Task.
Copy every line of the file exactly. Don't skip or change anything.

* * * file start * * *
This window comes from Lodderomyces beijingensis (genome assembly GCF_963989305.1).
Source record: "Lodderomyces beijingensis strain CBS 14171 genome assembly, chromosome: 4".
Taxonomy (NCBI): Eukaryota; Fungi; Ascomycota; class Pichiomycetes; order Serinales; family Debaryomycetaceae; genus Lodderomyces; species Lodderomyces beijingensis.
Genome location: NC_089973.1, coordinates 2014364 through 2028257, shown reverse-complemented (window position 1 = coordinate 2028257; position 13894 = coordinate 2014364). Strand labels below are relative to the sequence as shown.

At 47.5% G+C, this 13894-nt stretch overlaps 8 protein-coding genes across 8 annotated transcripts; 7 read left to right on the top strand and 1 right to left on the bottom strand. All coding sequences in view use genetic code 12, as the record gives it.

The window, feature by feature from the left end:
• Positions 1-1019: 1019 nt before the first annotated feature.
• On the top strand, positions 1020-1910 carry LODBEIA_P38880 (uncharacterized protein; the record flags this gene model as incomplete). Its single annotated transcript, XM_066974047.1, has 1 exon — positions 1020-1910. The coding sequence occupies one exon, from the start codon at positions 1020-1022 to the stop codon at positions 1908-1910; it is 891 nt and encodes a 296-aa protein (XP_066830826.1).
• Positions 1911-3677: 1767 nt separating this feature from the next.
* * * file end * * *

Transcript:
This window comes from Lodderomyces beijingensis (genome assembly GCF_963989305.1).
Source record: "Lodderomyces beijingensis strain CBS 14171 genome assembly, chromosome: 4".
Taxonomy (NCBI): Eukaryota; Fungi; Ascomycota; class Pichiomycetes; order Serinales; family Debaryomycetaceae; genus Lodderomyces; species Lodderomyces beijingensis.
Genome location: NC_089973.1, coordinates 2014364 through 2028257, shown reverse-complemented (window position 1 = coordinate 2028257; position 13894 = coordinate 2014364). Strand labels below are relative to the sequence as shown.

At 47.5% G+C, this 13894-nt stretch overlaps 8 protein-coding genes across 8 annotated transcripts; 7 read left to right on the top strand and 1 right to left on the bottom strand. All coding sequences in view use genetic code 12, as the record gives it.

The window, feature by feature from the left end:
• Positions 1-1019: 1019 nt before the first annotated feature.
• On the top strand, positions 1020-1910 carry LODBEIA_P38880 (uncharacterized protein; the record flags this gene model as incomplete). Its single annotated transcript, XM_066974047.1, has 1 exon — positions 1020-1910. The coding sequence occupies one exon, from the start codon at positions 1020-1022 to the stop codon at positions 1908-1910; it is 891 nt and encodes a 296-aa protein (XP_066830826.1).
• Positions 1911-3677: 1767 nt separating this feature from the next.